The National Institute of Environmental Health Sciences, the National Institute of Dental and Craniofacial Research, and the National Institute of General Medical Sciences provided funding for the study. All three agencies are components of the National Institutes of Health. The study results appear in the August 19, 2004 issue of the New England Journal of Medicine.
"This study shows that we've reached a point where it's possible to take blood samples from parents, test certain genes, and determine whether their risk for a second child with cleft lip or palate is, say, 1 percent or 20 percent," says Jeffrey Murray, M.D., a scientist at the University of Iowa and senior author on the study. "Now is the time to begin thinking about how best to apply these types of tests clinically and ensure that they truly benefit the families and their children."
Isolated clefts arise during fetal development from a dynamic interplay of genes, diet, and environmental factors, and current research tools are just beginning to cut through the complexity. Though the condition is usually correctable with several surgeries, families undergo tremendous emotional and economic hardship during the process. Children with this condition often require many other services, including complex dental care and speech therapy.
"These results show that a specific gene plays a crucial role in the development of isolated cleft lip and palate," says Dr. Kenneth Olden, director of NIEHS. 'This discovery will provide parents with important information that will enable them to make informed decisions about future pregnancies."
According to Murray, babies born with the isolated form of cleft lip and palate do not have other birth defects often associated with this condition. Roughly one in every 600 babies in the United States is born with the isolated cleft lip and palate.
The authors say this latest gene test, when used with parents who already have one child with isolated cleft lip and palate, can predict this birth defect in subsequent children about 12 percent of the time. Utilizing this new gene test along with others that have already been developed, scientists now can collectively predict about 15 percent of isolated cleft lip and palate cases, impossible just a few years ago.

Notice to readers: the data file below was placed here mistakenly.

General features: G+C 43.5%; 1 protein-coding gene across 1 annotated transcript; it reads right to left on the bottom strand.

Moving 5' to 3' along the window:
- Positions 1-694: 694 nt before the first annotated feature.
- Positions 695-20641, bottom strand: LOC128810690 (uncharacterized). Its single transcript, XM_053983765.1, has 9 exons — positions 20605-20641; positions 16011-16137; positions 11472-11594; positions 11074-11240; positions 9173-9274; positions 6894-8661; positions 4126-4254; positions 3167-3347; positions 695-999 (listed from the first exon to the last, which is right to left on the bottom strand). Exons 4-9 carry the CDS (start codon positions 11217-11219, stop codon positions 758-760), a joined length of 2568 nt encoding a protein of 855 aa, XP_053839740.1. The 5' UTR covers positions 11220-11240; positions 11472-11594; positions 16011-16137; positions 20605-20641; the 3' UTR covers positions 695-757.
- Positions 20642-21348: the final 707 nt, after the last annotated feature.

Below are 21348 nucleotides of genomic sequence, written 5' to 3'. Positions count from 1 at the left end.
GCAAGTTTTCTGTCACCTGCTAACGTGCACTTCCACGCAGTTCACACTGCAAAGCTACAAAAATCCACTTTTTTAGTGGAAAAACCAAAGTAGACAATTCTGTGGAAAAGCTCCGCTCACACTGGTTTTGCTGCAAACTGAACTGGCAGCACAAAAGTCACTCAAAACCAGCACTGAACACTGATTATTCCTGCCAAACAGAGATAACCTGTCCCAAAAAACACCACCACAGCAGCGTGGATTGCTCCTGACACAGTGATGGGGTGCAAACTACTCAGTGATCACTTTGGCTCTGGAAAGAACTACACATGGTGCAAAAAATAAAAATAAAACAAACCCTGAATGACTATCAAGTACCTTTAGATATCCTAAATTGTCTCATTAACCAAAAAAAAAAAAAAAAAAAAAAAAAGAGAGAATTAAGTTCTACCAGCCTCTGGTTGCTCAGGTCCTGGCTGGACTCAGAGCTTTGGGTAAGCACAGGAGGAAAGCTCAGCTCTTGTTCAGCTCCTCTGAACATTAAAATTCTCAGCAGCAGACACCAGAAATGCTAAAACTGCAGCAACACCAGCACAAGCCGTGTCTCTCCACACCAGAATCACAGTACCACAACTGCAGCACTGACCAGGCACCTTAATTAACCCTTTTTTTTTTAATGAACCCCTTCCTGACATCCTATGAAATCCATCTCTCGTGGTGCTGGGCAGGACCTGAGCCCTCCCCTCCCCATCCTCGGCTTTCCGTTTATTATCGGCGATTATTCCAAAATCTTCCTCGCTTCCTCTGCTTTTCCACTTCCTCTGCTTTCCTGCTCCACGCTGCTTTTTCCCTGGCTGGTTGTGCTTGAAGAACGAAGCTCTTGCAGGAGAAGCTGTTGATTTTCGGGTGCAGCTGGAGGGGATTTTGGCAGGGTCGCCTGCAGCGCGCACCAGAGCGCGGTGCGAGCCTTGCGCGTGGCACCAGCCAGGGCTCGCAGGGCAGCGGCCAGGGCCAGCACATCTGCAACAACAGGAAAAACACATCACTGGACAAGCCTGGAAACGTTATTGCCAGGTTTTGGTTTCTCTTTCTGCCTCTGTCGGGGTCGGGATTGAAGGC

One of the first diagnostic tools of its kind, the gene test is based on distinct mutations in and around the gene IRF6, which encodes a specific protein that plays a vital role in the normal formation of the lips, palate, skin and genitalia during the early stages of development. The researchers found that mutations of the IRF6 gene are associated with an increased chance that a child would be born with a cleft lip or palate.
Two years ago, Murray and colleagues found that the IRF6 gene plays a role in Van der Woude Syndrome, a condition in which babies are born with clefts that are accompanied by other birth defects. There are more than 150 such syndromes, accounting for the remaining 30 percent of all cleft lip and palate.
Upon detailed analysis of the IRF6 gene, the researchers noticed a variation in the DNA sequence that they guessed may play a role in causing isolated clefts. The team reasoned the variation would somehow interfere with the normal biological activities of the IRF6 protein during tissue and organ development.
To test their hypothesis, the researchers focused their attention on a pool of 1,968 families, in Europe, South America, and Asia, with a history of isolated clefts. According to Murray, the rate of isolated clefts in some parts of the world, such as the Philippines, Brazil, and China, is even higher than in the United States. "We wanted to see whether the variation could be found across multiple ethnic and ancestral groups, or if it was confined to a single population."
When the researchers looked at the gene and nearby regions of the chromosome, they identified a total of 36 DNA variations, nine of which seemed to be associated with clefting. The individual variations were then assembled into a collective profile called a "haplotype." "What we found is that a particular haplotype is over-transmitted in some families with isolated clefts, suggesting a predictive association with the birth defect, and this was true in the populations that we analyzed from The Philippines, Denmark, and the United States."
Based on a detailed analysis of 1,316 families, the scientists estimated that the risk of parents with this haplotype having a second child with isolated cleft lip and palate is about 12 percent. As the researchers noted, their estimate is based on their analysis of the families and cannot be generalized to the broader public.
"For a complex trait like cleft lip and palate, this is a nice step forward because there may be dozens of genes that contribute to the condition," says Murray.
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